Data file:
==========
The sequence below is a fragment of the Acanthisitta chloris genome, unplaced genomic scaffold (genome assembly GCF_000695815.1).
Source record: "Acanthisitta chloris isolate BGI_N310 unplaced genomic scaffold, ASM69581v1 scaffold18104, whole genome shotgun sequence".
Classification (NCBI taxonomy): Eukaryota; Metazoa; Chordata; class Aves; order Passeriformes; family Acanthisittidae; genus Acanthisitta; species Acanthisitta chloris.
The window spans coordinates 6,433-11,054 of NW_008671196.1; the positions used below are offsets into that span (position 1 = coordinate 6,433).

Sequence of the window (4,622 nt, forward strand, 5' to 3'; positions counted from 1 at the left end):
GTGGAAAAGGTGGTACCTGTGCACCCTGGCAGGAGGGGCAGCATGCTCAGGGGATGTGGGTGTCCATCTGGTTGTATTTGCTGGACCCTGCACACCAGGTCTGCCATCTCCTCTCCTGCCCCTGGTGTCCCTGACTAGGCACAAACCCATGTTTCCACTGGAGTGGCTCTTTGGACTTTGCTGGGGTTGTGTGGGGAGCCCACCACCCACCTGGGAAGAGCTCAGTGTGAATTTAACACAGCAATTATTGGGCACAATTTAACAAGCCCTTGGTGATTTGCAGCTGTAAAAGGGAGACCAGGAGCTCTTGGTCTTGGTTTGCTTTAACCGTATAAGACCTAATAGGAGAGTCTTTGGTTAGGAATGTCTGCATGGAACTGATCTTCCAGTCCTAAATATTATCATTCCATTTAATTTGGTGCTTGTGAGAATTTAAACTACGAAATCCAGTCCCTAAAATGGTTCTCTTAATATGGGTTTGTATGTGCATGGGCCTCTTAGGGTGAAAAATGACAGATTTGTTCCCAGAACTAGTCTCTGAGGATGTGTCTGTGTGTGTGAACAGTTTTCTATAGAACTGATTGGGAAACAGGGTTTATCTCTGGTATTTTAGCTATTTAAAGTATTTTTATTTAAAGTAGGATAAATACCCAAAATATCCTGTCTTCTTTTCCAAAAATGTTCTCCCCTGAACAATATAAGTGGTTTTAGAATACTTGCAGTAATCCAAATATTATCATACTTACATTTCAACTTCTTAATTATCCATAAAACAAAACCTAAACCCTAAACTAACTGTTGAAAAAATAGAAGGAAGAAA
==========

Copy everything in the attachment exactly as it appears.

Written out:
The sequence below is a fragment of the Acanthisitta chloris genome, unplaced genomic scaffold (genome assembly GCF_000695815.1).
Source record: "Acanthisitta chloris isolate BGI_N310 unplaced genomic scaffold, ASM69581v1 scaffold18104, whole genome shotgun sequence".
Classification (NCBI taxonomy): Eukaryota; Metazoa; Chordata; class Aves; order Passeriformes; family Acanthisittidae; genus Acanthisitta; species Acanthisitta chloris.
The window spans coordinates 6,433-11,054 of NW_008671196.1; the positions used below are offsets into that span (position 1 = coordinate 6,433).

Sequence of the window (4,622 nt, forward strand, 5' to 3'; positions counted from 1 at the left end):
GTGGAAAAGGTGGTACCTGTGCACCCTGGCAGGAGGGGCAGCATGCTCAGGGGATGTGGGTGTCCATCTGGTTGTATTTGCTGGACCCTGCACACCAGGTCTGCCATCTCCTCTCCTGCCCCTGGTGTCCCTGACTAGGCACAAACCCATGTTTCCACTGGAGTGGCTCTTTGGACTTTGCTGGGGTTGTGTGGGGAGCCCACCACCCACCTGGGAAGAGCTCAGTGTGAATTTAACACAGCAATTATTGGGCACAATTTAACAAGCCCTTGGTGATTTGCAGCTGTAAAAGGGAGACCAGGAGCTCTTGGTCTTGGTTTGCTTTAACCGTATAAGACCTAATAGGAGAGTCTTTGGTTAGGAATGTCTGCATGGAACTGATCTTCCAGTCCTAAATATTATCATTCCATTTAATTTGGTGCTTGTGAGAATTTAAACTACGAAATCCAGTCCCTAAAATGGTTCTCTTAATATGGGTTTGTATGTGCATGGGCCTCTTAGGGTGAAAAATGACAGATTTGTTCCCAGAACTAGTCTCTGAGGATGTGTCTGTGTGTGTGAACAGTTTTCTATAGAACTGATTGGGAAACAGGGTTTATCTCTGGTATTTTAGCTATTTAAAGTATTTTTATTTAAAGTAGGATAAATACCCAAAATATCCTGTCTTCTTTTCCAAAAATGTTCTCCCCTGAACAATATAAGTGGTTTTAGAATACTTGCAGTAATCCAAATATTATCATACTTACATTTCAACTTCTTAATTATCCATAAAACAAAACCTAAACCCTAAACTAACTGTTGAAAAAATAGAAGGAAGAAA